Tuesday night, I tried to see Minnie and Moskowitz at Cinefamily with an ex-boyfriend, but we arrived to find a gaggle of crestfallen hipsters milling around beneath the marquee. The film was sold out. So we did the other thing we sometimes still do together: drink.
Over a Newcastle and an Old Fashioned, he told me that he'd bought a new mattress that day. It made spiritual sense, he said, because we'd bought his previous mattress together.
"That mattress was a mistake from Day 1."
I recalled the Glendale mattress store, the two of us lying side by side, testing different floor models. I stared up at the ceiling and tried to determine what a good mattress was supposed to feel like. I was 26 years old and still had no idea.
We talked about the expense of a quality mattress, and while I considered the cost of my semi-recent mattress purchase a splurge, I balked when he revealed his mattress's pricetag: $5500.
"Well, you know, that includes the box spring and some other stuff."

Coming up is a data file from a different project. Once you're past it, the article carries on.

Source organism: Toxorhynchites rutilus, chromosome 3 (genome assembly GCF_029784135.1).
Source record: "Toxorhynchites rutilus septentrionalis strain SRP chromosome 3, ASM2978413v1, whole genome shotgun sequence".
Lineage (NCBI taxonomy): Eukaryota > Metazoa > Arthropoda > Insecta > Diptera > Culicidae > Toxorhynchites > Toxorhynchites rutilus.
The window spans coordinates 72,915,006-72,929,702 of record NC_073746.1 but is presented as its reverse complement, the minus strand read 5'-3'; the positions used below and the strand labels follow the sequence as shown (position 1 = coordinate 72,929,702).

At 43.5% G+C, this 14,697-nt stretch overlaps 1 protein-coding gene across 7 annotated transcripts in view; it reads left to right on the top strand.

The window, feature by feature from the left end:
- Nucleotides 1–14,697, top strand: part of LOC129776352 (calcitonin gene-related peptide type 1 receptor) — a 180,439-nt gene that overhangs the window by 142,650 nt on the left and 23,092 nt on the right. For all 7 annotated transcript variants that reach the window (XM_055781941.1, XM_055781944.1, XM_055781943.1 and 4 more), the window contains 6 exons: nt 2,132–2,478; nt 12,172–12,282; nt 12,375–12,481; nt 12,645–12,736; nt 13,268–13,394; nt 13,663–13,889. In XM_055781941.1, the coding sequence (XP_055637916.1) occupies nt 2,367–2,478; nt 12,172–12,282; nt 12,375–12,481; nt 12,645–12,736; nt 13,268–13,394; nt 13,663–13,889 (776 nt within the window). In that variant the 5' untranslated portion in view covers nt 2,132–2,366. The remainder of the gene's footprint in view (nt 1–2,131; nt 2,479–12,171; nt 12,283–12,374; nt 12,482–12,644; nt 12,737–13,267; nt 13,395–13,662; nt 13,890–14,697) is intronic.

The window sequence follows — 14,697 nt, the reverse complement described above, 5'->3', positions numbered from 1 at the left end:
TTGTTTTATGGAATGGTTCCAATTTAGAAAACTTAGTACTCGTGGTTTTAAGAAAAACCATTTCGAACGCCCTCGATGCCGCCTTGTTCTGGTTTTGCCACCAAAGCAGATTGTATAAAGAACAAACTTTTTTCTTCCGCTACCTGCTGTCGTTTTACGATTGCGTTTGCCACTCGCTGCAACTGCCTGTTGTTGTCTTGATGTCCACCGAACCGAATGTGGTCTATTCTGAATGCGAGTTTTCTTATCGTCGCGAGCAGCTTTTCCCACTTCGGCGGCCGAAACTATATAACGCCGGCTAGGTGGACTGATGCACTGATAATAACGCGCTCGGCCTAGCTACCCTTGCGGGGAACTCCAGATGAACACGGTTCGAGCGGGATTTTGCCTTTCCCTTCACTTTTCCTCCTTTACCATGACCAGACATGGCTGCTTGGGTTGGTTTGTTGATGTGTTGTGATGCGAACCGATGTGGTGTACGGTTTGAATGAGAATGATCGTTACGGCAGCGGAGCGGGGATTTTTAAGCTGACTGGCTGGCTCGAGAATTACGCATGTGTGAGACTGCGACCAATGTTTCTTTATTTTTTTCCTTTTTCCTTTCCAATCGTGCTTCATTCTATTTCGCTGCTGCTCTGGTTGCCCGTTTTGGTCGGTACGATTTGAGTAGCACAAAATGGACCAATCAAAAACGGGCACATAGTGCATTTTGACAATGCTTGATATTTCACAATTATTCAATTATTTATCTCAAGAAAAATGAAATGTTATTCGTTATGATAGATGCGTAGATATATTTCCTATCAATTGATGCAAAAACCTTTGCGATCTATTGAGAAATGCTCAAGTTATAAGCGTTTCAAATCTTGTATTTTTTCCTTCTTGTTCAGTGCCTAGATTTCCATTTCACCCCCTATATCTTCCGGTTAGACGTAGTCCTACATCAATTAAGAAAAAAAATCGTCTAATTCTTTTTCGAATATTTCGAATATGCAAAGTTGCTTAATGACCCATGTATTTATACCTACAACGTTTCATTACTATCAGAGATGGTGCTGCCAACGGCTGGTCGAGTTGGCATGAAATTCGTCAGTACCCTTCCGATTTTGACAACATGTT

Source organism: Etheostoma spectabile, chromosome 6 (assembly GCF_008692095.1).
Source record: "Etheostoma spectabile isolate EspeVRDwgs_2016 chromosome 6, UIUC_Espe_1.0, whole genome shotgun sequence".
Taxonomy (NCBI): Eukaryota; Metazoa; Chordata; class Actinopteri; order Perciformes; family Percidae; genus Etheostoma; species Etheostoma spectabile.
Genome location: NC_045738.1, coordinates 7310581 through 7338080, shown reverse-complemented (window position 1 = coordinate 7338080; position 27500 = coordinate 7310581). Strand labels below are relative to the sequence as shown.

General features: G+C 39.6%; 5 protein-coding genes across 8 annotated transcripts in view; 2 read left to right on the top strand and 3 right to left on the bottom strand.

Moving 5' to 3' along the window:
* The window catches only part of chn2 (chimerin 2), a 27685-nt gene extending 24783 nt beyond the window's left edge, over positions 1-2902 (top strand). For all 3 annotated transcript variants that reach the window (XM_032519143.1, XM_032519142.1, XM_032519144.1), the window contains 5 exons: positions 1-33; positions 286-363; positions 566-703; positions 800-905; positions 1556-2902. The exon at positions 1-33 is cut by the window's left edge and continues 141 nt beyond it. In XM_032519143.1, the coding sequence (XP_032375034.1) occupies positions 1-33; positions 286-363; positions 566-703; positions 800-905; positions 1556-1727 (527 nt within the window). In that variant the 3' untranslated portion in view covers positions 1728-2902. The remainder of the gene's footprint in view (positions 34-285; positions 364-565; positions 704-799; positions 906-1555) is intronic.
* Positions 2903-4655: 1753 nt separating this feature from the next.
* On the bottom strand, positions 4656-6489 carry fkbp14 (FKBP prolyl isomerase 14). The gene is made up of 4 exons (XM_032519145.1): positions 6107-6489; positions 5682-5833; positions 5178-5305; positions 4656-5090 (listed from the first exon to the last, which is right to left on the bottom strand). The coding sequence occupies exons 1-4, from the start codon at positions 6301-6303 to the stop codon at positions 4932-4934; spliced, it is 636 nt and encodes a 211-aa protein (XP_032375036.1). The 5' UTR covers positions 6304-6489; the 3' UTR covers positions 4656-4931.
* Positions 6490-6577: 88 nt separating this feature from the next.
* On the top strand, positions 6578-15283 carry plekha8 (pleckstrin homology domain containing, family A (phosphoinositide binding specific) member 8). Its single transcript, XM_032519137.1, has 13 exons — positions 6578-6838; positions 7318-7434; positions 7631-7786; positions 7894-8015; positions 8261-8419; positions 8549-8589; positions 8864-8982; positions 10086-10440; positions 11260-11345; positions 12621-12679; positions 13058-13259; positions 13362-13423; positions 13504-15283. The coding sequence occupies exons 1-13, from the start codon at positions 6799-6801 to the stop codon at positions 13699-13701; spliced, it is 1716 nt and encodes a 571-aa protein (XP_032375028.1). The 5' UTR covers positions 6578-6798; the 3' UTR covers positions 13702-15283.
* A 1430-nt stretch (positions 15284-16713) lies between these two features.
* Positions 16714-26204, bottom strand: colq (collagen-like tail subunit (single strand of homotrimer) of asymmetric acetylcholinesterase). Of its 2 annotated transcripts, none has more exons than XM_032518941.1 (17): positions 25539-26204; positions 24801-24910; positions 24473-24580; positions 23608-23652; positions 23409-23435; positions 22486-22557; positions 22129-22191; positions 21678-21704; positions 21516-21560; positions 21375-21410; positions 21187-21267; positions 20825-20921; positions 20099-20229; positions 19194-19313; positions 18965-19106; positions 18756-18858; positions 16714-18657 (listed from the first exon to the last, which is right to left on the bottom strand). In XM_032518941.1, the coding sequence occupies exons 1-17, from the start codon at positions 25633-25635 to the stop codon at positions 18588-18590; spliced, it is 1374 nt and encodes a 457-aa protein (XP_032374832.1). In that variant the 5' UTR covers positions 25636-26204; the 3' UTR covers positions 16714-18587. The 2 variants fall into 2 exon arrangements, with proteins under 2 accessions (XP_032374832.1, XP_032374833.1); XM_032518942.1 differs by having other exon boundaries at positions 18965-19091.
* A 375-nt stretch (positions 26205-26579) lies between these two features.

I tried to rationalize this expense.
"Are you still having back problems?"
"Not really. It's weird because I had lower-back problems throughout our relationship, but they just kind of went away." He paused. "My legs get pretty achy from running though. I think the mattress will help."
This ex-boyfriend is going through a transitional phase, having vacated the sprawling and dilapidated Hollywood apartment he occupied for nearly 10 years. That building, that apartment, contained me for three of the ten. I pictured it like a dollhouse: the institutional white stucco exterior, the rats scurrying up the palm trees, the foosball table, the roof parties, the wall-to-wall blue carpet (an ocean in Hollywood!), the side-by-side ovens: one for pizza, one for cookies.
Now he's holed up in Valley Village, killing time until he finds a house to buy. Throughout our conversation, I noticed that he kept referring to the apartment itself as Valley Village, as if the neighborhood existed only through his front door.
"Valley Village is just a layover," he said. "This is my time to sleep in the trenches."
"But you're sleeping on a $5500 mattress."